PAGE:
Half of Australians to use smartphones by 2013 end

smart_phone_userSmart devices have quickly made inroads in the lives of internet users in Australia. eMarketer projects that smartphone penetration in the country will reach 54% of the population by the end of 2013. That is the second-highest smartphone penetration worldwide, behind only South Korea.

Data from a September to October 2012 survey of internet users in Australia ages 18 or older conducted by Harris Interactive for security technology firm McAfee found smartphone ownership among this group to be even higher, at 64%. The higher penetration rate makes sense given the older base studied. The survey also reported a tablet ownership rate of 29% among internet users 18 and older.

But despite the high levels of ownership of these devices, smart device users in Australia indicated clear concerns about potential threats to their personal information when using downloaded apps. Almost four in 10 smartphone and tablet owners polled were either extremely or very concerned that their personal details could be stolen when using apps, while just over four in 10 were somewhat concerned. About one in 10 did not download mobile apps at all.

Respondents did indicate, though, that they would be willing to exchange certain types of personal information for offers of some value, such as discounts or information about future offers. Users in Australia were least guarded about their email address, with seven in 10 willing to reveal it. More than half were willing to provide either their name or age, while almost four in 10 said they would share their mobile phone number. Aside from personal financial information, respondents were least willing to part with their physical address.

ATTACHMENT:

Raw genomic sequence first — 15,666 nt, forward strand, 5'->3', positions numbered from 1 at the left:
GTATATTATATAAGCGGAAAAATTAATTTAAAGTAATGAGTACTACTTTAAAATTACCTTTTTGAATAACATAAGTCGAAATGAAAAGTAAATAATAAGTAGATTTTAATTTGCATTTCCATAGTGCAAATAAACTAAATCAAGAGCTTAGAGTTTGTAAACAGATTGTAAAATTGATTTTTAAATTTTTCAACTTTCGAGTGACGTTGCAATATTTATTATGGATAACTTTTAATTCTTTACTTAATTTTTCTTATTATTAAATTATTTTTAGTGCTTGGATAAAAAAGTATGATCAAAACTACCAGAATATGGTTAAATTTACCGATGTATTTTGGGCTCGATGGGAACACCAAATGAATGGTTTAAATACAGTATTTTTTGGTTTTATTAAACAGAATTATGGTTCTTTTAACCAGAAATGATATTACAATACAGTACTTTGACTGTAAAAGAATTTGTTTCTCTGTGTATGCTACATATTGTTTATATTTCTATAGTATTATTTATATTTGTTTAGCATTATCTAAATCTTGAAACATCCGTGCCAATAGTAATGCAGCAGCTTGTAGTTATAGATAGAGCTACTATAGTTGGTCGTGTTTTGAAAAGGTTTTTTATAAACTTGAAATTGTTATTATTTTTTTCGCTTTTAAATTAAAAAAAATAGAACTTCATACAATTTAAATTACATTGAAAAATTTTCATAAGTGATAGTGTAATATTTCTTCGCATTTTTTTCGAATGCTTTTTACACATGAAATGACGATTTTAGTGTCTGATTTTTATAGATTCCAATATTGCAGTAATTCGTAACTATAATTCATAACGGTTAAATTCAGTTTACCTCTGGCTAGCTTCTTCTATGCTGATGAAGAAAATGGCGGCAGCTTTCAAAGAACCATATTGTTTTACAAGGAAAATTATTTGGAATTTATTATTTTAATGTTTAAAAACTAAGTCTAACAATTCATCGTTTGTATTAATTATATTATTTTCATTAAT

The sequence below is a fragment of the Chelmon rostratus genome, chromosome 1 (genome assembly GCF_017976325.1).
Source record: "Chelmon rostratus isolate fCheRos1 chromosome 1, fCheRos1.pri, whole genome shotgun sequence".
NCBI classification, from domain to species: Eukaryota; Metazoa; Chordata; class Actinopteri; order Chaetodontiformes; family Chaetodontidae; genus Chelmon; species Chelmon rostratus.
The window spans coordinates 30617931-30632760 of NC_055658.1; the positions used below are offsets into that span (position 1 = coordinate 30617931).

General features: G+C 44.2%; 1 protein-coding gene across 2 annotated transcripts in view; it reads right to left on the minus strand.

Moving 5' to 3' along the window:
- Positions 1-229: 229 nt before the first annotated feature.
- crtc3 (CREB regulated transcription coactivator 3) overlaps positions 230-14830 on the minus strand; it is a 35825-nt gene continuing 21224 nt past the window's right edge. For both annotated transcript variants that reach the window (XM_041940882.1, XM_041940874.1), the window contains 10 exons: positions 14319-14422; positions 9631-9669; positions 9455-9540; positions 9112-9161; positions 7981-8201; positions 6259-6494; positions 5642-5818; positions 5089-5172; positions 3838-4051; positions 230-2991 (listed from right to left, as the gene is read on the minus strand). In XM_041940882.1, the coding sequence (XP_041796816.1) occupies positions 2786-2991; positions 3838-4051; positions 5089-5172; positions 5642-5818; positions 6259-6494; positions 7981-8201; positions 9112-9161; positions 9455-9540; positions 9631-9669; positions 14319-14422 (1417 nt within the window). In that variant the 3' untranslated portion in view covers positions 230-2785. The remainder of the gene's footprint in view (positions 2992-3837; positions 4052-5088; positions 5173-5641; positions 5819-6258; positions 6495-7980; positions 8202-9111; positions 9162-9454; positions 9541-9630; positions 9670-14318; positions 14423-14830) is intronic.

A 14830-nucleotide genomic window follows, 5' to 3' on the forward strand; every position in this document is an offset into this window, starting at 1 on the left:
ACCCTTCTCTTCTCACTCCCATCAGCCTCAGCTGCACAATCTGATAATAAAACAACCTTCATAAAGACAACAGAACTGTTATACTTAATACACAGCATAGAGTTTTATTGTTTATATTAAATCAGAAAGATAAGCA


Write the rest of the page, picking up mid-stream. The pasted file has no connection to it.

With an increasing number of people in Australia adopting smartphones and tablets, it’s unlikely that security concerns regarding the use of smart devices are going to dissipate any time soon. But marketers should also bear in mind that security concerns don’t automatically translate to a complete lack of willingness to share information, as long as consumers feel they are getting something in return.



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